What is USPAP…and why should I Care?

Posted on March 1, 2021 by Theresa (Teri) Brossmer, GG (GIA), ASA, MGA®, ARM-GJ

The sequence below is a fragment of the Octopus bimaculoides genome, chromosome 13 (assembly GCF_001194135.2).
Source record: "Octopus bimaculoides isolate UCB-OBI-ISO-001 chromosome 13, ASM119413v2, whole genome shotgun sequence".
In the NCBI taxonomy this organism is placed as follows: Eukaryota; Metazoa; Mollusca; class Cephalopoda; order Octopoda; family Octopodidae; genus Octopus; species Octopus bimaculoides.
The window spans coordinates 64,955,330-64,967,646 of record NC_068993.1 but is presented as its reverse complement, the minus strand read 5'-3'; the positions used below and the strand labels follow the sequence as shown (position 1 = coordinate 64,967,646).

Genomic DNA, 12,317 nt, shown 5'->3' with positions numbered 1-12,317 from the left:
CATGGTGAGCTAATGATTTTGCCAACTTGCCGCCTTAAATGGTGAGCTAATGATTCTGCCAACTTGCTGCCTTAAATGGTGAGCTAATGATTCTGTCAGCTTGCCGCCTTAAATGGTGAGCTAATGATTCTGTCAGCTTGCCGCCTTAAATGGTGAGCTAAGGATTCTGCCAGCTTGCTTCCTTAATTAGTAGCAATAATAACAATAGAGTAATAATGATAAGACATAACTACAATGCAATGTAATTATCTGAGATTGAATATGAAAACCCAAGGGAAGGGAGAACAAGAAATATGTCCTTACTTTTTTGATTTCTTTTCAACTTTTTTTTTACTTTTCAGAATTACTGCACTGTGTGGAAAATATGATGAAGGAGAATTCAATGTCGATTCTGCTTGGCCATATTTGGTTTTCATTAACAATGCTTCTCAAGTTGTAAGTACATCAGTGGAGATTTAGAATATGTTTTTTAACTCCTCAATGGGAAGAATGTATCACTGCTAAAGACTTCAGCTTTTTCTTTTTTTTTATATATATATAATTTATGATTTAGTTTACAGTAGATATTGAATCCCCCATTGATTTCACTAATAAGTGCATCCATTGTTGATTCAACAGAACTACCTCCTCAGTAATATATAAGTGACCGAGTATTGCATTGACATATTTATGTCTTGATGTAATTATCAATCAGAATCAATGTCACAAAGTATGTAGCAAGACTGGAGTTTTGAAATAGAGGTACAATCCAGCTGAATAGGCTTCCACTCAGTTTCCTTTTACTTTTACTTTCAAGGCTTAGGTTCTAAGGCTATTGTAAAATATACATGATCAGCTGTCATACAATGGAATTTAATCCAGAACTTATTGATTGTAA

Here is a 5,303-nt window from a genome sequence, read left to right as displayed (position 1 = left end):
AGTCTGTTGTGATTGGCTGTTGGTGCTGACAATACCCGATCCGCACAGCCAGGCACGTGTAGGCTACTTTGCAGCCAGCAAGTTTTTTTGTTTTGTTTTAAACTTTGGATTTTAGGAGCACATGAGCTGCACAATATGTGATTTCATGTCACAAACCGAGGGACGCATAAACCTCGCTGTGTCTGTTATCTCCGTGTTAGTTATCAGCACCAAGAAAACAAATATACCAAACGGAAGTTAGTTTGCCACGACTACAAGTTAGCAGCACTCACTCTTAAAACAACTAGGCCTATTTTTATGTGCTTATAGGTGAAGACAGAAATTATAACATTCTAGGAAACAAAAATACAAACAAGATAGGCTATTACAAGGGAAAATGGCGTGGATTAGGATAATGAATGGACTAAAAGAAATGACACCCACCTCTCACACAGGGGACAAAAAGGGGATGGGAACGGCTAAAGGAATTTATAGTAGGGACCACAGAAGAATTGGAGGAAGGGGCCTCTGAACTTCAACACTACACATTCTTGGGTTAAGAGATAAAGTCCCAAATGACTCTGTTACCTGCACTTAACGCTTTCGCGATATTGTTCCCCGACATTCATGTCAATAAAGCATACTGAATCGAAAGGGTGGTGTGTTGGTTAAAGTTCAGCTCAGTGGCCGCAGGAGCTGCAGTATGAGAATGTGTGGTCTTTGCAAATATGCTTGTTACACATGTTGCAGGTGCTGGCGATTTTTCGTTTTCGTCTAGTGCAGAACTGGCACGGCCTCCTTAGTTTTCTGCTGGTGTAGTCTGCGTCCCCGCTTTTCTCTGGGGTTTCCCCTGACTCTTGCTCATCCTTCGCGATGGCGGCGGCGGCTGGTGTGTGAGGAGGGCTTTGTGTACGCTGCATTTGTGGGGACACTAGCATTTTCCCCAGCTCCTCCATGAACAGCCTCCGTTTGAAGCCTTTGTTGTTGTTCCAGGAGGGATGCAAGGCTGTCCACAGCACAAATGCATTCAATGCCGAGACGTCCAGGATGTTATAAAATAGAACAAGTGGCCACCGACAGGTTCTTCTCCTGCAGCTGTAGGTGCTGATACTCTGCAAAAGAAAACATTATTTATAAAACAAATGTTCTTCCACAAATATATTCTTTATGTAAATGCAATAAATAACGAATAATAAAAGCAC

Every assignment provides us with a new opportunity to be a better appraiser. Whether or not you choose to write appraisals in compliance with USPAP, as appraisers, we should share the same desire to act ethically and competently to protect the public’s trust in the profession we love In 1981, having recently completed the GG program at GIA, I decided to open a gem and jewelry appraisal business. A GG diploma was all I needed to be an appraiser, right? It was not until I had been appraising jewelry for more than 20 years that I stumbled upon USPAP. It proved an authoritative source to guide me through the appraisal process and provided me with a level of confidence I had been missing. My newfound guidance was not new; the Uniform Standards of Professional Appraisal Practice (USPAP) was born out of the Savings & Loan crisis and financial crashes of the 1980s and 90s in which the real estate appraisal profession was implicated. Originally developed with a focus on real estate appraisals, USPAP has been expanded and tweaked to address the entire appraisal profession, including the appraisal of gems and jewelry. The USPAP Standards are based on sound valuation theory and offer advice for practical application that when followed results in opinions of value that will stand up to challenge. The USPAP preamble states: The purpose of the Uniform Standards of Professional Appraisal Practice (USPAP) is to promote and maintain a high level of public trust in appraisal practice by establishing requirements for appraisers. Appraisers must develop and communicate their analyses, opinions, and conclusions to intended users of their services in a manner that is meaningful and not misleading. Since there are no licenses for gem and jewelry appraisers, we are a self-policed profession. To that end, most gem and jewelry appraisal organizations have adopted USPAP and require compliance from their members. The core tenets of USPAP requiring appraisers to act ethically and competently to protect the public’s trust should apply to all appraisers, whether they comply with USPAP or not. According to USPAP, an appraiser is not defined by their credentials, their accreditation, or their title. An appraiser is one who is expected to perform valuation services in a manner that is independent, impartial, and objective. As appraisers, our responsibility to provide our clients with relevant information and credible opinions of value begins when we hang up our appraiser shingle not when we earn a designation or join an organization. After all, important financial decisions will be based on our appraisals. Decisions such as the amount of insurance coverage to purchase, the estate tax liability, or how to equitably distribute the gems and jewelry between heirs. It is perfectly reasonable for our clients to expect independence, impartiality, and objectivity from us when we represent ourselves as appraisers. Thirty years ago, inflated appraisals were commonly used as sales tools. Talk about undermining the public’s trust! An appraisal is not a sales tool. An appraisal is a well-researched, credible opinion of value for a defined purpose as of a specific date. An appraisal is prepared by a competent professional with relevant experience in both the property and the markets in which the property sells. For this reason, USPAP requires the appraiser to assess their competence before taking on any appraisal assignment. The requirement for appraiser competence does not end with the initial...

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